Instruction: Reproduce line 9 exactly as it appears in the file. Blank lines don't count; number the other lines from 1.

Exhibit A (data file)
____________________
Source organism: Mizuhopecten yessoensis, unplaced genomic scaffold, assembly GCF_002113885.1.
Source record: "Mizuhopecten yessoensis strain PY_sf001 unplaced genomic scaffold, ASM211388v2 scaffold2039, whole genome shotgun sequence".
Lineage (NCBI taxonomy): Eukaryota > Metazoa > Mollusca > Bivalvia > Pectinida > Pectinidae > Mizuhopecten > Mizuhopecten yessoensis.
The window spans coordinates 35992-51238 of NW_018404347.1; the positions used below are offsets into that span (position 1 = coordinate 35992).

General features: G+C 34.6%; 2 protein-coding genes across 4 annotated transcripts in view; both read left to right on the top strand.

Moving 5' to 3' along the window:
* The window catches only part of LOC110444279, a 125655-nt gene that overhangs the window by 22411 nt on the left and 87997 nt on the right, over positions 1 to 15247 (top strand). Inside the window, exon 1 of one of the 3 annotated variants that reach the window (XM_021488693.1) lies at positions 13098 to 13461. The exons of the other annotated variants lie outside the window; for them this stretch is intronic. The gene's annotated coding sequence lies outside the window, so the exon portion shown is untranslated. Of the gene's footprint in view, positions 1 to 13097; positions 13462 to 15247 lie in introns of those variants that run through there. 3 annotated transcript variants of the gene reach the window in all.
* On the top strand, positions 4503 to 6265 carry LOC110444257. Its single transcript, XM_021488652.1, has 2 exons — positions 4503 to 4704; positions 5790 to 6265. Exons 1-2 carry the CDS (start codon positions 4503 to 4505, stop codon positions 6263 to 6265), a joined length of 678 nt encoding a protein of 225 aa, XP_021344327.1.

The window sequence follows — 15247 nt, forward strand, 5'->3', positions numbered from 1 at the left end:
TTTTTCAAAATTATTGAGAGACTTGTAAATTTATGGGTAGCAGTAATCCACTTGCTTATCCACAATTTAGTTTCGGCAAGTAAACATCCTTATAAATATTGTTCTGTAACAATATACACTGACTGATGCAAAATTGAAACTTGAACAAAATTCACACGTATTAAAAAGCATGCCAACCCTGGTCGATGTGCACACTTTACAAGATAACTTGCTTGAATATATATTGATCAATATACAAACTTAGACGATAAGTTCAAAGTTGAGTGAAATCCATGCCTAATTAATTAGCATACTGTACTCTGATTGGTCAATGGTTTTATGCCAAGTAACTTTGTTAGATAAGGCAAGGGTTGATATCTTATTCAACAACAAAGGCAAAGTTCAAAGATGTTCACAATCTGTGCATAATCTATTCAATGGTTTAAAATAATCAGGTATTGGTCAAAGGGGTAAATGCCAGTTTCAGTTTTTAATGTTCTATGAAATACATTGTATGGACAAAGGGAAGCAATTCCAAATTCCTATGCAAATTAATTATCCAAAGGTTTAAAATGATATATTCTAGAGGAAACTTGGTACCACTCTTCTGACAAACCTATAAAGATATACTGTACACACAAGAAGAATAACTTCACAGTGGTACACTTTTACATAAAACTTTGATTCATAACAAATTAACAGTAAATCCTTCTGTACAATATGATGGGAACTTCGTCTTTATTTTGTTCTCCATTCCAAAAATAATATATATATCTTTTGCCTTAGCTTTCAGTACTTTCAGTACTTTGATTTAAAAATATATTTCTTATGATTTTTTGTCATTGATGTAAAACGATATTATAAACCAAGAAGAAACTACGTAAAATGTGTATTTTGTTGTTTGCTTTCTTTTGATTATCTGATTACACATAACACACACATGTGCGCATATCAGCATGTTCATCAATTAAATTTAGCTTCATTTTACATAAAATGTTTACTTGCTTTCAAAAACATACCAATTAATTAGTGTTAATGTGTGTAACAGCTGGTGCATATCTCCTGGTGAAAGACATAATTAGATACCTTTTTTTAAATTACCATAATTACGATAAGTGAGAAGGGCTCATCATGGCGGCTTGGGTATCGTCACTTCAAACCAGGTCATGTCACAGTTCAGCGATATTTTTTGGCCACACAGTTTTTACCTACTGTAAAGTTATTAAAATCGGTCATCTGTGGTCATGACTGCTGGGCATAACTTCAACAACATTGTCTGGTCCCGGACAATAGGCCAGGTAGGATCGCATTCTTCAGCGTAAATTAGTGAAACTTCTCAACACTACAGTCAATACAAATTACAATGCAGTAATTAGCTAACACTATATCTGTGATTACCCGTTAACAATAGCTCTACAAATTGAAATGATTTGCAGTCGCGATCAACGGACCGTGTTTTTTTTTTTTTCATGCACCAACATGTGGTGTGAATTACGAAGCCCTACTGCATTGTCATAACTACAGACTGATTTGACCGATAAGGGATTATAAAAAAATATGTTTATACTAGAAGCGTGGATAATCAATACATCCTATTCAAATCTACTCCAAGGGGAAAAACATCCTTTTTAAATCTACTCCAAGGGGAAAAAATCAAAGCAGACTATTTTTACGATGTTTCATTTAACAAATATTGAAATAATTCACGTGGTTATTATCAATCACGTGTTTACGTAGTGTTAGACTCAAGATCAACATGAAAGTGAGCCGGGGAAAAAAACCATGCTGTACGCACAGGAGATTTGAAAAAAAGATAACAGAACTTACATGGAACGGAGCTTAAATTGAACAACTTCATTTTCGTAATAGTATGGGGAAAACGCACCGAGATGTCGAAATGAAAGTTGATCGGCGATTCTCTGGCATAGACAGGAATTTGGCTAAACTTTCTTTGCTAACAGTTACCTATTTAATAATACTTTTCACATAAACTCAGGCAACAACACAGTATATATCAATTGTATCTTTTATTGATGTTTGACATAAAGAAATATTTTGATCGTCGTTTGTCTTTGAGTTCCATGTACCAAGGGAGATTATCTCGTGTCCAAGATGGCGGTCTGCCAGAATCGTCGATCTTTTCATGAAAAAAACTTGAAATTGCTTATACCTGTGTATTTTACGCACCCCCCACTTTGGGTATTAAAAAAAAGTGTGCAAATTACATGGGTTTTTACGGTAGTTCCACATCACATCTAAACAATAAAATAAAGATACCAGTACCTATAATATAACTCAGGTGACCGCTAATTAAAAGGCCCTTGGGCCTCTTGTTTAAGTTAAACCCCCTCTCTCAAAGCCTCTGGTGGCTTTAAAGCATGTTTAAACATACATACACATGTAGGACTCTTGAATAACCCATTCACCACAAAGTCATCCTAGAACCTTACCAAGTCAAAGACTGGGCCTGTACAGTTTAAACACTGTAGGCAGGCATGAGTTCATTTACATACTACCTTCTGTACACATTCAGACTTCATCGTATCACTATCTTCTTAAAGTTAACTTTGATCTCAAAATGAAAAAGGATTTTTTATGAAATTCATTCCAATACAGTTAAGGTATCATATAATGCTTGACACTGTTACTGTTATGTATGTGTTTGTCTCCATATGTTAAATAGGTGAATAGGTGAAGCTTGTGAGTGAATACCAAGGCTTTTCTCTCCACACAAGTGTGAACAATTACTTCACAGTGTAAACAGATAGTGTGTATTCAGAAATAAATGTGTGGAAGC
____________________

The window sequence follows — 15247 nt, forward strand, 5'->3', positions numbered from 1 at the left end: